Adolescents can give their parents and teachers a scare. Many kids engage in street fights, binge on alcohol, take risks while driving and party late into the night with strangers. Teenagers simply tend to take more risks than adults — and brain scientists want to know why. A new study offers some clues as to why teens seem so prone to taking costly chances or making unwise decisions.
It found that for these young people, rewards tend to be far more influential than consequences. For instance, when considering whether, say, to cut class to see a movie, most will be more persuaded by the perceived fun than by any negative consequences (such as missing an important lesson). “This could result in risky behavior, such as driving cars unsafely,” says Stefano Palminteri. He studies how the brain learns and makes decisions at École Normale Supérieure in Paris, France.
His team’s new study was published in PLOS Computational Biology on June 20.
The researchers recruited two groups of participants to play a computer game. One consisted of people between the ages 18 and 32. The other included adolescents 12 to 17 years old. Each person was presented again and again with different pairs of symbols on a computer screen. Each time, a recruit was asked to choose one.
Some symbols led to a reward (winning a point). Others led to a punishment (losing a point). Sometimes, players got zero points for choosing a symbol. The players were told to get as many points as possible. A high score could fetch them a monetary reward equal to about to $13.
Before starting the game, players had no idea which symbols would give them points. They had to find that out through trial and error. Along the way, they sometimes got a hint: The game would sometimes tell them what the other symbol would have added to — or subtracted from — their score.
The researchers also built three computer programs that could play the same game. Since these programs were “smart,” they could learn from their mistakes, just as the human players had.
The team then compared the scores of the computer programs to those of the human players. Scores of the younger players matched up best with a computer program that only learned from rewards. That is, every time it gained a point, the program would remember that symbol and choose it more often. However, it basically ignored the repercussions of its bad moves — times when it chose a symbol that ended up robbing it of a point.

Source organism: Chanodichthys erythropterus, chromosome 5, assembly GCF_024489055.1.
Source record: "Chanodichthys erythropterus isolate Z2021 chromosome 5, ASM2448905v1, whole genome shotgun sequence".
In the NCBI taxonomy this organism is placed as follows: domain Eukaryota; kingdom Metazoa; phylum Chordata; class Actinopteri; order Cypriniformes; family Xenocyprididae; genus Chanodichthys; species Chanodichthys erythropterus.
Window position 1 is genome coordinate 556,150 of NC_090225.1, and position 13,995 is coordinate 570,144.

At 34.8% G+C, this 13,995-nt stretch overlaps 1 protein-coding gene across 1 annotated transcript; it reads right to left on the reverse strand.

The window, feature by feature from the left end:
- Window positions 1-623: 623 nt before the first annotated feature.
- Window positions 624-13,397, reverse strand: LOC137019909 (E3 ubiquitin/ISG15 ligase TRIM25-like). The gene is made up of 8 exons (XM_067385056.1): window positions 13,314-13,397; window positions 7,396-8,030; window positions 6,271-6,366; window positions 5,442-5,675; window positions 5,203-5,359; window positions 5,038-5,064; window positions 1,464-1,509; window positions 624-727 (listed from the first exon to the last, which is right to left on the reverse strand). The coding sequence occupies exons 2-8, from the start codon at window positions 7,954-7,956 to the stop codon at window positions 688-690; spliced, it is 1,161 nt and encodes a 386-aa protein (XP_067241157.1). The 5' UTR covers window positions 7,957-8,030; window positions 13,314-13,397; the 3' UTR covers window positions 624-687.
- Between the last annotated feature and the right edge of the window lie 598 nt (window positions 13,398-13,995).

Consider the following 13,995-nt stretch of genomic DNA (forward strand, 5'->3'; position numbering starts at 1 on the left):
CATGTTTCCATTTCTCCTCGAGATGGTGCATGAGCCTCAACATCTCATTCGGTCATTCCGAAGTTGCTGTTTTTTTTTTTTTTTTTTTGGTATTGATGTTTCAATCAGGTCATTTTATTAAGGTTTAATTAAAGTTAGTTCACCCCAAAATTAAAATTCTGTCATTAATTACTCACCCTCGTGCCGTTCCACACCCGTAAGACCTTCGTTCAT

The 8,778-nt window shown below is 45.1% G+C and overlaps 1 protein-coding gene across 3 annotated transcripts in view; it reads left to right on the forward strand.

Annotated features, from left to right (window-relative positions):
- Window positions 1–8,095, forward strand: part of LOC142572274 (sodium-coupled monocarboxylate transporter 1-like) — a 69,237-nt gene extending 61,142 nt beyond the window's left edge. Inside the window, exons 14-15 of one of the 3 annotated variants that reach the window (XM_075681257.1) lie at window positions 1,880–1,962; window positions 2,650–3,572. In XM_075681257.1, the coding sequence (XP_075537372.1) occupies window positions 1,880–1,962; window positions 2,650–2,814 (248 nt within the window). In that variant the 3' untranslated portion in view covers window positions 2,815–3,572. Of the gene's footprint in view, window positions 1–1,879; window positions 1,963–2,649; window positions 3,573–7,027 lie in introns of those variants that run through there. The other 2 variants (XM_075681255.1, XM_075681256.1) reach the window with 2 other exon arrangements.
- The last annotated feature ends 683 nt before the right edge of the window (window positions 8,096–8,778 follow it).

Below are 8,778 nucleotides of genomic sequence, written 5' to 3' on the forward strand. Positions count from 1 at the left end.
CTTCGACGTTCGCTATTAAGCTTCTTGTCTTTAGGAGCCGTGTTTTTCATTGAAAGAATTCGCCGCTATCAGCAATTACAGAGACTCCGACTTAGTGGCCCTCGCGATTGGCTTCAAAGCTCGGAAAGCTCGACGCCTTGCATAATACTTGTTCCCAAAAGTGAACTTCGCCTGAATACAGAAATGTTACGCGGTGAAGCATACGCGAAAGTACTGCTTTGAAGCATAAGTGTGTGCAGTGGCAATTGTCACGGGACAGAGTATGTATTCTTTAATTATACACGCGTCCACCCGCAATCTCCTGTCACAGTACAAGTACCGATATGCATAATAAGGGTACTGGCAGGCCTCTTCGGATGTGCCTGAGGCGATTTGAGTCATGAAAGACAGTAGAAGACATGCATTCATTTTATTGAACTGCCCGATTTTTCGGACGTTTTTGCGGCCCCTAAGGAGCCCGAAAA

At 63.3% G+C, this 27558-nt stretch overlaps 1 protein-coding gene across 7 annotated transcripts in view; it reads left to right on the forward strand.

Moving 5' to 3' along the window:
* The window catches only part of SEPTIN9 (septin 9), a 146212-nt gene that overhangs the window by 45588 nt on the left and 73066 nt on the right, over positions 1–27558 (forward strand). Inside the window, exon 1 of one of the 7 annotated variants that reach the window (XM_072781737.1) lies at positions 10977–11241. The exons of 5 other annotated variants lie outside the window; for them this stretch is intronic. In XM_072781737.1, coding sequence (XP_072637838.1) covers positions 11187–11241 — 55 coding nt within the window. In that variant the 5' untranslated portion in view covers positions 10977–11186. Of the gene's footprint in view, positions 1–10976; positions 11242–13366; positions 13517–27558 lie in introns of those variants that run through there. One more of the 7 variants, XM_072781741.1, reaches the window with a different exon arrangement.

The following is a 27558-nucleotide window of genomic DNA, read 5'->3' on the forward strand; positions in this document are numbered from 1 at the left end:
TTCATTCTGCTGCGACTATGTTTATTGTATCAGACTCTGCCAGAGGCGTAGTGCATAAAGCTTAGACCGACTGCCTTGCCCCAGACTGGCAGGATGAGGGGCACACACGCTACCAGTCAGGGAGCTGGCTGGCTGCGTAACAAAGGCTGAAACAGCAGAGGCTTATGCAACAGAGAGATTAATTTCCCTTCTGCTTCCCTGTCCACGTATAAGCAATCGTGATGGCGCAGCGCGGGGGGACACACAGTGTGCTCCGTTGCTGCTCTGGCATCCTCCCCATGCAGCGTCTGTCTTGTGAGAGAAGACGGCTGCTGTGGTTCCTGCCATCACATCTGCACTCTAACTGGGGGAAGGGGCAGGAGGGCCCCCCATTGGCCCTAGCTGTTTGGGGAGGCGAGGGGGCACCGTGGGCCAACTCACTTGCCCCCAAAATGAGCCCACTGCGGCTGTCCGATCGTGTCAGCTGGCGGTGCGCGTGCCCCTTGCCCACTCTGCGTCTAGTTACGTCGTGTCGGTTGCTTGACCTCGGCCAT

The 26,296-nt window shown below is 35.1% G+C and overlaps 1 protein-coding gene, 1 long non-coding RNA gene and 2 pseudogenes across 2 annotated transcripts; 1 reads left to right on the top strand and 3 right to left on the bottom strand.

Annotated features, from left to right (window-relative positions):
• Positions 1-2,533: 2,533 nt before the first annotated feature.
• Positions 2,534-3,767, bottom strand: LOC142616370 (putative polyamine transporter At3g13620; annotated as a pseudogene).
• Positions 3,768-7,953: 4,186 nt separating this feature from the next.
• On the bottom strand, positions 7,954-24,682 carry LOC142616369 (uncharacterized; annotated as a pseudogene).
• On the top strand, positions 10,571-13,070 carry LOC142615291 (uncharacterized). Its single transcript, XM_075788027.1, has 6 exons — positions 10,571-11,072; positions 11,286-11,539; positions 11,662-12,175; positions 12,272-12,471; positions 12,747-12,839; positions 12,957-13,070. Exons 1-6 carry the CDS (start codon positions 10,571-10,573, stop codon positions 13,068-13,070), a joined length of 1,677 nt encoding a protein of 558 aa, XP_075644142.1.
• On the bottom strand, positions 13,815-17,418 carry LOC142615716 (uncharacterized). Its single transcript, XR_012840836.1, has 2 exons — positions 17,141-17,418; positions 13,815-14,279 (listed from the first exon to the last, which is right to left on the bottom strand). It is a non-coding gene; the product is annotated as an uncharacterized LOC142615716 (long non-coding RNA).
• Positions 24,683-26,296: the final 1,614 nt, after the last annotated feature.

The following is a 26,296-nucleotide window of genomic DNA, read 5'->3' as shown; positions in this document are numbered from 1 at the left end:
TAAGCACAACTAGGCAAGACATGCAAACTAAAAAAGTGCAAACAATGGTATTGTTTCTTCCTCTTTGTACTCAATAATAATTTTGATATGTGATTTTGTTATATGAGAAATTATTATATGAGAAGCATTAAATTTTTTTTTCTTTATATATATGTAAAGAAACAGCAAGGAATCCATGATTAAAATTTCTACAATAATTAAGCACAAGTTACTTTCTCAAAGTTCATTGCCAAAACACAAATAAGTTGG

Adults responded differently. Their learning resembled that of a more complex computer program. In short, they took a more cautious approach. They not only learned to recognize symbols that won them points but also kept good track of symbols that lost them points. They also were more likely to keep track of any hints offered up during their play about symbols they hadn’t chosen.
“Our data suggests that when rewards and punishments are equal in value … adolescents are more likely to take the rewarding information into account in future choices,” says coauthor Emma Kilford. She works at University College London, in England. There she studies the development of various types of brain processes.
Nathaniel Daw works at Princeton University in New Jersey. As a computational neuroscientist, he uses math and computer programs to probe how the brain works. Scientists are now beginning to understand a lot about learning and decision-making in adolescents and college students. In this context, he says, the new study is like a “nice piece of the puzzle.”
Could schools learn something from such studies? Recent research has provided some clues about the erratic behavior of teens and tweens. One possibility is that their brains are not fully developed.
But Daw cautions that we “aren’t quite there yet.” However, he notes, studies like this one are laying the basis for programs that might one day aid teens and others who have trouble with self-control.